Discipline Process

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A. Receiving a complaint

The discipline process is a legal process. The Health Professions Act and the Social Work Profession Regulation define the actions that can or must be followed in each case. When a complaint or information that is treated as a complaint is received about a Registered Social Worker, the process begins.

Within 30 days of receiving a complaint or treating information as a complaint, the Complaints Director must notify the complainant of what actions have taken place regarding the complaint. Section 55 of the HPA defines the alternatives available to the Complaints Director at this point: The complaints director

  1. May encourage the complainant and the investigated person to communicate with each other and resolve the complaint
    1. May with the consent of the complainant and the investigated person, attempt to resolve the complaint
  2. May make a referral to an alternative complaint resolution process under Division 2
  3. May request an expert to assess and provide a written report on the subject-matter of the complaint
  4. May conduct, or appoint an investigator to conduct an investigation
  5. If satisfied that the complaint is trivial or vexatious, may dismiss the complaint
  6. If satisfied that there is insufficient or no evidence of unprofessional conduct, may dismiss the complaint, and
  7. May make a direction under section 118

If the complaint is dismissed, the Complaints Director must notify the complainant within 30 days of their right to apply for a review by a complaint review committee. A request for review must be made in writing within 30 days of receiving notice of the dismissal.

If the Complaints Director determines that there is sufficient evidence that the social worker may have acted unprofessionally, the first action is normally to contact the social worker. In most cases, initial contact is made by telephone to let the social worker know a complaint has been received. If appropriate, an attempt may be made to resolve the matter informally as per Section 55(2)(a) or 55(2)(a.1) or to make a referral to alternate complaint resolution.

In cases where the Complaints Director decides to request an expert assessment or initiative an investigation, the registered social worker is notified of the complaint and given details on the matters to be addressed. In most cases, a copy of the original complaint is given to the social worker. The social worker may be asked to respond to the complaint in writing.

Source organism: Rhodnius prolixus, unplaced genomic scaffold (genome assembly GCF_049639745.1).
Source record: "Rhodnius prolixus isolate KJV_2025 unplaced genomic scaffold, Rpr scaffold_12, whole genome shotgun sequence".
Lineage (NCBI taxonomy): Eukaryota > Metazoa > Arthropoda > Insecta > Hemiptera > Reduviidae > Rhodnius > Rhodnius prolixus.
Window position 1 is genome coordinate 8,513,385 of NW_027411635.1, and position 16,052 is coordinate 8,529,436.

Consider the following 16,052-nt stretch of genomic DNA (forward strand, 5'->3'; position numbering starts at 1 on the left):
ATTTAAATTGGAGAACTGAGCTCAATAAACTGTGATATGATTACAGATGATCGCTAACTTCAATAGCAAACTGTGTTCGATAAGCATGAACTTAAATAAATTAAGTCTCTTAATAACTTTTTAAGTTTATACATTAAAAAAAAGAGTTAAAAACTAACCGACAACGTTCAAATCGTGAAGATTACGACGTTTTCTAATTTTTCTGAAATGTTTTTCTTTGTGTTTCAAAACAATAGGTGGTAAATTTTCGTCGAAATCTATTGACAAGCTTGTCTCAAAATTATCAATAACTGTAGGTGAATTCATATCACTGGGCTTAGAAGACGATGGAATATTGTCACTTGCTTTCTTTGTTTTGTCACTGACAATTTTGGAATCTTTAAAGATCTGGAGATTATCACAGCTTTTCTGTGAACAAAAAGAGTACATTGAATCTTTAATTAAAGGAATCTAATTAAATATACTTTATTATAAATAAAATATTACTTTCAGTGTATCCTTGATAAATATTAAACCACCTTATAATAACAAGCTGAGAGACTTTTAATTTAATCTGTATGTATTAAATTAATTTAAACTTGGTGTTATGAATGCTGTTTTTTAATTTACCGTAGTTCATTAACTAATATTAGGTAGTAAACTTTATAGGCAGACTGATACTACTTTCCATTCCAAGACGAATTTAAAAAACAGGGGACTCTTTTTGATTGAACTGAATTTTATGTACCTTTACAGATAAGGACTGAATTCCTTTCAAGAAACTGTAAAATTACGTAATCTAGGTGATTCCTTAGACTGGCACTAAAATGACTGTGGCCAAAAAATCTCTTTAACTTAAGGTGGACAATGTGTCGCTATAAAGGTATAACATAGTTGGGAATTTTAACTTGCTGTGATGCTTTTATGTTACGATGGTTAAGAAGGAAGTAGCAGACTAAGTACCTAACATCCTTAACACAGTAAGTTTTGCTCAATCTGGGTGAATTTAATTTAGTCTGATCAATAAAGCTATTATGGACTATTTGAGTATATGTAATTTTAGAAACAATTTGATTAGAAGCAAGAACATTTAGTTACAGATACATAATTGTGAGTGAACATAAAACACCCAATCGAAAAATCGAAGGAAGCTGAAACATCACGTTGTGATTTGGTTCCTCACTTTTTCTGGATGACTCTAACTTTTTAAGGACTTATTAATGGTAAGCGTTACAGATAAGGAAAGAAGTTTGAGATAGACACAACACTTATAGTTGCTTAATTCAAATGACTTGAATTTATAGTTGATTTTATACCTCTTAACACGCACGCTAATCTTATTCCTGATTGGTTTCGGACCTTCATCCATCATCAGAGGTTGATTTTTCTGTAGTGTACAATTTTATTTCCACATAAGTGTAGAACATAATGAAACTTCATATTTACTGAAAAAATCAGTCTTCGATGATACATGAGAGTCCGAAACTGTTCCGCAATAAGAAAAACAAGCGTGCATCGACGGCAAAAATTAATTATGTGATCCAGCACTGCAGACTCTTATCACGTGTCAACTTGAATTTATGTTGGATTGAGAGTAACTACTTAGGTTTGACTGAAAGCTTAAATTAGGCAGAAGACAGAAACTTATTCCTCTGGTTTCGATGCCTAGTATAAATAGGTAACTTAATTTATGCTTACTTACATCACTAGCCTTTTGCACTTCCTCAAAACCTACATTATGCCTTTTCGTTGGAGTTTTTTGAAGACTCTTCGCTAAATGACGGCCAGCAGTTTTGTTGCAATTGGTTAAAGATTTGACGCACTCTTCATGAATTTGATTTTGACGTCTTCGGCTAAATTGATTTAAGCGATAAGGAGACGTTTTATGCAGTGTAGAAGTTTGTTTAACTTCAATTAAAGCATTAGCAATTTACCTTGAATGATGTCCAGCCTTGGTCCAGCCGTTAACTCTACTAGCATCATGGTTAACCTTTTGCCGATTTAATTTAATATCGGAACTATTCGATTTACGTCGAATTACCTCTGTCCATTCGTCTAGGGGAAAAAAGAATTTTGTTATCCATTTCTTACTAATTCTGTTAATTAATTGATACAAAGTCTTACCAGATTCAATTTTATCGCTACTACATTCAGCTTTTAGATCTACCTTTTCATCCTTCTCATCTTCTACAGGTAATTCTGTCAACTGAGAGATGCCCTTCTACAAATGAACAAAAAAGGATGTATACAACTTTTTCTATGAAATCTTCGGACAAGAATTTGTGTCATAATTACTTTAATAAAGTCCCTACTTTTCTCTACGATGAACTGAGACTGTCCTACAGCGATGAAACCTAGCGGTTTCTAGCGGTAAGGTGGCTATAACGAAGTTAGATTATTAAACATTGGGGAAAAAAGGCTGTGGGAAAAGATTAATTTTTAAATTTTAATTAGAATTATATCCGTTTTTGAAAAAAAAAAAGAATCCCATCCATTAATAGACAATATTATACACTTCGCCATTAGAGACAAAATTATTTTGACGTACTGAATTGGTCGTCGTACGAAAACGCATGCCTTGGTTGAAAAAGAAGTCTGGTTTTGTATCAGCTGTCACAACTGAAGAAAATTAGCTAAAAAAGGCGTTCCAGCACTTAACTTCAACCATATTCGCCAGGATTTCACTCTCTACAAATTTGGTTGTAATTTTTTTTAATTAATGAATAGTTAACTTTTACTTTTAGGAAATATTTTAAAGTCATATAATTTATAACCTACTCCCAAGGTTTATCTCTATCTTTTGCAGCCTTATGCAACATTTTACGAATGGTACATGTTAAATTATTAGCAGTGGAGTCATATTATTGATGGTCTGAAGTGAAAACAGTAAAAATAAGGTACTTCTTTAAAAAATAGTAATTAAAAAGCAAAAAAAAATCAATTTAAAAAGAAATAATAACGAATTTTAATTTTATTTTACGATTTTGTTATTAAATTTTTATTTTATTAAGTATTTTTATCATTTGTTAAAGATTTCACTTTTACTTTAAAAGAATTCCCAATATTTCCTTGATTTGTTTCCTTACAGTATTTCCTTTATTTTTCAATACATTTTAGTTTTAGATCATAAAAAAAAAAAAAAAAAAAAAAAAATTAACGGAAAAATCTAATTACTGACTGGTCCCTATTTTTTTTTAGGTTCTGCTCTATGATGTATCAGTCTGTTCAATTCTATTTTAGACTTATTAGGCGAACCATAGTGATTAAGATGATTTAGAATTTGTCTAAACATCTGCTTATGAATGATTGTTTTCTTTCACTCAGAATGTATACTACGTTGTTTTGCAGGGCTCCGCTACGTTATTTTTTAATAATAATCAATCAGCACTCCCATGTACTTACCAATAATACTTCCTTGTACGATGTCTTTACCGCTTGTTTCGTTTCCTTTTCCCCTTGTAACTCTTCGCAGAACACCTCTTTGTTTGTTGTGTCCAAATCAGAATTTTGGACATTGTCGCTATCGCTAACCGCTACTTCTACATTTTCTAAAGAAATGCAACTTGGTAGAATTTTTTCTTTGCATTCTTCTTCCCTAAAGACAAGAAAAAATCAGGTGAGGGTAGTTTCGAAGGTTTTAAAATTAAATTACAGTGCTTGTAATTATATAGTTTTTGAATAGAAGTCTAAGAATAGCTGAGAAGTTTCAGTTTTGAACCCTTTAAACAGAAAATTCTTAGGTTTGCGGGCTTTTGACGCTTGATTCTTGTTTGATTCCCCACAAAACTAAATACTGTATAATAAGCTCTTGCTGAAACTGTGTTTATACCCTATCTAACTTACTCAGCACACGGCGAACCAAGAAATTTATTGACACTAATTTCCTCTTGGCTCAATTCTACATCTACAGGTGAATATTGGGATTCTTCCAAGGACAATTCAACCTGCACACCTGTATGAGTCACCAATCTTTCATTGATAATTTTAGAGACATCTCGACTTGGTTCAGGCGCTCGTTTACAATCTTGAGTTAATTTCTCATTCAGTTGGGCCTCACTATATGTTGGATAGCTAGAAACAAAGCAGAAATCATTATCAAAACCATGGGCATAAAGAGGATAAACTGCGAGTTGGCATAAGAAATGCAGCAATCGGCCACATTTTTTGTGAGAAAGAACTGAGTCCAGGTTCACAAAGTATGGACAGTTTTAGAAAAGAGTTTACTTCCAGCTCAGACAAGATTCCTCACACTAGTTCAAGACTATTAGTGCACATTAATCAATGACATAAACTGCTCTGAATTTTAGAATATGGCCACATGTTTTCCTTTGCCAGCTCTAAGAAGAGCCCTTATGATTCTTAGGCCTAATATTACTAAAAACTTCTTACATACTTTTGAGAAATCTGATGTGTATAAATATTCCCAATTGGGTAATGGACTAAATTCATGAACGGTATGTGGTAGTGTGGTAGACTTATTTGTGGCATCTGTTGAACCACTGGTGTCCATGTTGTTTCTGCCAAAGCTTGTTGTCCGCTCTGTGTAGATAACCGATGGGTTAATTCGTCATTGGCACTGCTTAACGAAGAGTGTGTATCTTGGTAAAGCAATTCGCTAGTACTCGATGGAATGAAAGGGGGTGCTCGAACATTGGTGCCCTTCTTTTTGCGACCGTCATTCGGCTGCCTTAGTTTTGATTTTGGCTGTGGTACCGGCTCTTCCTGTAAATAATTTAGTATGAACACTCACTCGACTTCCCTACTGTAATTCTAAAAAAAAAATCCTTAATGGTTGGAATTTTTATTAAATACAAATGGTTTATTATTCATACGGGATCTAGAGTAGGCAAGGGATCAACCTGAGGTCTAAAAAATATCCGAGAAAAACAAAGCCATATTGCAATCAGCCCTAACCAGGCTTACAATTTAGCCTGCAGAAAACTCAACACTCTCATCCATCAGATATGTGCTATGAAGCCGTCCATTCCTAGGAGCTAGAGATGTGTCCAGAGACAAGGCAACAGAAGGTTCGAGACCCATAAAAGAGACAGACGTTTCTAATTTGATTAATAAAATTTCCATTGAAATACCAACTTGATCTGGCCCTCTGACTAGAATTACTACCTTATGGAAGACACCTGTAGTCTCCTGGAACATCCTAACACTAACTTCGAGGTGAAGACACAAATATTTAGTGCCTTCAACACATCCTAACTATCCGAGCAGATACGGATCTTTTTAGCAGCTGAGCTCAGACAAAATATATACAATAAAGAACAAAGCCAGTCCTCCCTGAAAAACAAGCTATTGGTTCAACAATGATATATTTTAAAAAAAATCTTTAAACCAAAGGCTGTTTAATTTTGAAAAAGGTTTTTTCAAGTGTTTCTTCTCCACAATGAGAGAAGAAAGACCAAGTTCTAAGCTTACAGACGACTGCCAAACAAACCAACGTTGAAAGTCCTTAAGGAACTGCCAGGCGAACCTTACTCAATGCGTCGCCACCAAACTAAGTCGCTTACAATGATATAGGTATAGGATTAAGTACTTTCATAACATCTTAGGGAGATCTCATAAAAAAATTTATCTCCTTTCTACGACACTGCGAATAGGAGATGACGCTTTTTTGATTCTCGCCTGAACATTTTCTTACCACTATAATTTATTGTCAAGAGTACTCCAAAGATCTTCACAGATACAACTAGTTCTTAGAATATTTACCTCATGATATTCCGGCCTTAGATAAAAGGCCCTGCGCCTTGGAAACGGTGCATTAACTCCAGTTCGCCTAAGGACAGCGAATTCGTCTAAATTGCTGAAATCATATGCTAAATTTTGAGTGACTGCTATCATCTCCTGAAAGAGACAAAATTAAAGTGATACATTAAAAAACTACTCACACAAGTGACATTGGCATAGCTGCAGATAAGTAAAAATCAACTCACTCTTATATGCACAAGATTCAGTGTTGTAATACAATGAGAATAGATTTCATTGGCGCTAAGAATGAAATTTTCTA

B. Investigating a complaint

The people who investigate complaints about social work practice are normally registered social workers who have received training specific to this role. Their job is not to prove innocence or guilt. It is their responsibility to gather factual evidence with regard to the complaint. Investigators normally begin by interviewing the complainant to gather further details about the allegations so as to ensure that the investigation will be complete. The social worker will also be interviewed, and both primary parties may identify other people that they think could provide additional useful information. The investigator will also ask for copies of documents that pertain to the complaint and may ask for samples of other work by the social worker for comparison. The Health Professions Act authorizes the investigator to copy and keep documents, to view originals and if necessary take them away. The length of an investigation varies according to several things, including availability of people and information, complexity of the complaint, and legal or employment matters that may be involved.

C. Deciding on a complaint

Once the investigation is complete, the Complaints Director decides whether there is sufficient evidence to support the complaint or if the matter should be dismissed. If the complaint is dismissed, the complainant has the right to an appeal within 30 days. If there is evidence to support the complaint, the matter is referred to the Hearings Director for a hearing. Hearing tribunals include a minimum of two social workers and one public member.

A hearing is a formal process set out in the legislation. Witnesses may be called by the College or by the RSW, documents are placed in evidence, the proceedings are recorded, and a decision is issued upon completion. The decision may be appealed to Council.

D. Actions

In the majority of cases that result in a sanction against a social worker, the requirement is for something educational. Social workers have been directed to take a course, to work under supervision, to deal with an impairment that impacts their ability to work, to take some action to demonstrate their learning, and to share their learning with others through presentation or publication. As the cost of discipline is quite high, social workers are often asked to pay a small portion of the total. In rare cases, a social workers practice permit or registration may be suspended or cancelled.

Copyright 2010 Alberta College of Social Workers